I am a dancer. I believe that we learn by practice. Whether it means to learn to dance by practicing dancing or to learn to live by practicing living, the principles are the same. In each it is the performance of a dedicated precise set of acts, physical or intellectual, from which comes shape of achievement, a sense of one’s being, a satisfaction of spirit. One becomes in some area an athlete of God.

To practice means to perform, in the face of all obstacles, some act of vision, of faith, of desire. Practice is a means of inviting the perfection desired.

I think the reason dance has held such an ageless magic for the world is that it has been the symbol of the performance of living. Even as I write, time has begun to make today yesterday-the past. The most brilliant scientific discoveries will in time change and perhaps grow obsolete, as new scientific manifestations emerge. But art is eternal, for it reveals the inner landscape, which is the soul of man.

Many times I hear the phrase “the dance of life.” It is an expression that touches me deeply, for the instrument through which the dance speaks is also the instrument through which life is lived-the human body. It is the instrument by which all the primaries of life are made manifest. It holds in its memory all matters of life and death and love. Dancing appears glamorous, easy, delightful. But the path to the paradise of the achievement is not easier than any other. There is fatigue so great that the body cries, even in its sleep. There are times of complete frustration, there are daily small deaths. Then I need all the comfort that practice has stored in my memory, a tenacity of faith.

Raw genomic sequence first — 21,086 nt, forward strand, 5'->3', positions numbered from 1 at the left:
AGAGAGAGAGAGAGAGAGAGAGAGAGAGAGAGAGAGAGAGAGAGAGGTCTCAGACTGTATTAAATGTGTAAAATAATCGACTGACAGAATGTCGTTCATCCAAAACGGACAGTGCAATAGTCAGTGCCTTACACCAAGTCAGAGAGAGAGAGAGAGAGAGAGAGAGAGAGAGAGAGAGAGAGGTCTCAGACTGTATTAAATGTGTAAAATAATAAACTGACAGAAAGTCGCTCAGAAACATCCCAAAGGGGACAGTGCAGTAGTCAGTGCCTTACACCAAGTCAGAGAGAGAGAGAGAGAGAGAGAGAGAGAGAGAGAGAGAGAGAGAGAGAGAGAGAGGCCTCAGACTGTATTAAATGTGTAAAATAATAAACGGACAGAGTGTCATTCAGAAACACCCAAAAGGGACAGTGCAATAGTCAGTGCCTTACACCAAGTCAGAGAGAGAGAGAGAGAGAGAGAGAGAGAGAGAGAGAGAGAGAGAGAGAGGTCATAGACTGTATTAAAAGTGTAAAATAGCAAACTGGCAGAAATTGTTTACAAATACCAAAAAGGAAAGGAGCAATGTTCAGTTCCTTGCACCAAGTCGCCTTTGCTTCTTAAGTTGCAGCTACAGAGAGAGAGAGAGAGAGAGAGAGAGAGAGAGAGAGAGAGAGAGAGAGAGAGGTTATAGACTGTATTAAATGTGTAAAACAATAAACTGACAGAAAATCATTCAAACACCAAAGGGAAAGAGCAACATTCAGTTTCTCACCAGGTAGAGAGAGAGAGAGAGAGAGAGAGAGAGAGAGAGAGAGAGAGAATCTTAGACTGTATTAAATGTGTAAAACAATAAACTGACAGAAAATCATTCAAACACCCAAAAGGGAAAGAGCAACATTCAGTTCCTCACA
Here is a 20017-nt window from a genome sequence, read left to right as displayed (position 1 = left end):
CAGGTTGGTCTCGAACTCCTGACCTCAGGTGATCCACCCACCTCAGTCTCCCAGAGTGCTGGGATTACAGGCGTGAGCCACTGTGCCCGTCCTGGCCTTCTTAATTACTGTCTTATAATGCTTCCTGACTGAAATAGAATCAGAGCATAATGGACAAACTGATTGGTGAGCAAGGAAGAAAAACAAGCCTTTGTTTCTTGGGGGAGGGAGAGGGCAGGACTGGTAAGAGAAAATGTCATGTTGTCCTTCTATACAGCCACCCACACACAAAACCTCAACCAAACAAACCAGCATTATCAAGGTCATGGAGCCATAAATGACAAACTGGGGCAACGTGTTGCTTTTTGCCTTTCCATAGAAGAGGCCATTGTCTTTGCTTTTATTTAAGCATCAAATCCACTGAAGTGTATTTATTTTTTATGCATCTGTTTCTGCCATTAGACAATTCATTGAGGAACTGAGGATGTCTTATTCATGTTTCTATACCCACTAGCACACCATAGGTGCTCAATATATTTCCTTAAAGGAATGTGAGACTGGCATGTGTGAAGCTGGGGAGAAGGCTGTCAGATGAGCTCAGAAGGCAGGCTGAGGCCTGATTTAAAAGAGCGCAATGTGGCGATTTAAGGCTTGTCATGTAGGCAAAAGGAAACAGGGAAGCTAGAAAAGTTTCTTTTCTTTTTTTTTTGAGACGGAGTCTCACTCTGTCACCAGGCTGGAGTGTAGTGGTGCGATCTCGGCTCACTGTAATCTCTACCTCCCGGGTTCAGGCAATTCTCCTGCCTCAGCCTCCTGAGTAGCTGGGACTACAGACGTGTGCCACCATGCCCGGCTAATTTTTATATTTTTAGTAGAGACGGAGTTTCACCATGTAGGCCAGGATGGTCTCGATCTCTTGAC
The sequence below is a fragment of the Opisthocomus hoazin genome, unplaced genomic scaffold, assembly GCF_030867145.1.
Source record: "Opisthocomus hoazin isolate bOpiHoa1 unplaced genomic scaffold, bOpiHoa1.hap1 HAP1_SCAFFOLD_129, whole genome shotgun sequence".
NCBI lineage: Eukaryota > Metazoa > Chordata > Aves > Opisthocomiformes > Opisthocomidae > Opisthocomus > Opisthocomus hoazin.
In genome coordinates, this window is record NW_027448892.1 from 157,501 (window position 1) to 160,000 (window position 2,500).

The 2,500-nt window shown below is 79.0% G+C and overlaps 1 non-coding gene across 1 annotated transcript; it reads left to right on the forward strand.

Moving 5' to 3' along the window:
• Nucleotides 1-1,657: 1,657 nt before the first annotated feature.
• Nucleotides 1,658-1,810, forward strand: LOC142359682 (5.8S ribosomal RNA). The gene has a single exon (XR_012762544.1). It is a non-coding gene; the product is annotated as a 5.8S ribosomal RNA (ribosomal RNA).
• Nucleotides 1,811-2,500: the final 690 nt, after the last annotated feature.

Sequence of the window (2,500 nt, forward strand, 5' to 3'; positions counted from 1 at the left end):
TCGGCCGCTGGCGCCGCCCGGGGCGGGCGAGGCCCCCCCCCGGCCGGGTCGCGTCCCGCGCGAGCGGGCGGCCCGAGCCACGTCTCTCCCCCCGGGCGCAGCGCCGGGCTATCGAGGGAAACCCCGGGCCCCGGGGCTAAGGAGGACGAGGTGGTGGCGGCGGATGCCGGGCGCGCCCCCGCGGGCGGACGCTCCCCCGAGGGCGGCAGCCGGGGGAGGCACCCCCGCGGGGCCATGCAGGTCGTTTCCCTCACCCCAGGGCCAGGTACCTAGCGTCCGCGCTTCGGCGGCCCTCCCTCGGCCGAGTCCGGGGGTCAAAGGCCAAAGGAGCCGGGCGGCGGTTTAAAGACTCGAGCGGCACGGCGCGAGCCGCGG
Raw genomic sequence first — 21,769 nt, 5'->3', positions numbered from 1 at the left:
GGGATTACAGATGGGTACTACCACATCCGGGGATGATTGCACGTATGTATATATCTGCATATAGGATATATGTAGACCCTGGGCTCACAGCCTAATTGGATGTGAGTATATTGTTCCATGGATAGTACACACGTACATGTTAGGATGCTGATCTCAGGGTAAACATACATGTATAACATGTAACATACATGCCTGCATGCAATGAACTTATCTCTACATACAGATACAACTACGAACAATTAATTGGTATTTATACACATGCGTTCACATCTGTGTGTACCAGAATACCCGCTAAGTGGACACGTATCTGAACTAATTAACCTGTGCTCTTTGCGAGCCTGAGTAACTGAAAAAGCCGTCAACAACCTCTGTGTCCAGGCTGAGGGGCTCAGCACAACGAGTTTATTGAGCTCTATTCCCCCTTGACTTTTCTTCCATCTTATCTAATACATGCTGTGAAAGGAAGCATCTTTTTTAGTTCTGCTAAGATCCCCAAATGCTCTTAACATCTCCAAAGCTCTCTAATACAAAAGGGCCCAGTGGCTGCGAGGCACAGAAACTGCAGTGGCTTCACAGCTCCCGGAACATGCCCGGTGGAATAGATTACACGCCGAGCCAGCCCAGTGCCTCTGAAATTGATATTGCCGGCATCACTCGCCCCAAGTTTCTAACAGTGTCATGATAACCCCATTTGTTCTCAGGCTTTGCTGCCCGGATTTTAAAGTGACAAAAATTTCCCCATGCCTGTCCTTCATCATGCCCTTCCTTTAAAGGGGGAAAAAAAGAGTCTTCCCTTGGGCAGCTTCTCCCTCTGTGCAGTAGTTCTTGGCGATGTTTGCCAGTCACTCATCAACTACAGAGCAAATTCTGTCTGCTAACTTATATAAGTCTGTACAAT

It takes about ten years to make a mature dancer. The training is twofold. First comes the study and practice of the craft which is the school where you are working in order to strengthen the muscular structure of the body. The body is shaped, disciplined, honored, and in time, trusted. The movement becomes clean, precise, eloquent, truthful. Movement never lies. It is a barometer telling the state of the soul’s weather to all who can read it. This might be called the law of the dancer’s life-the law which governs its outer aspects.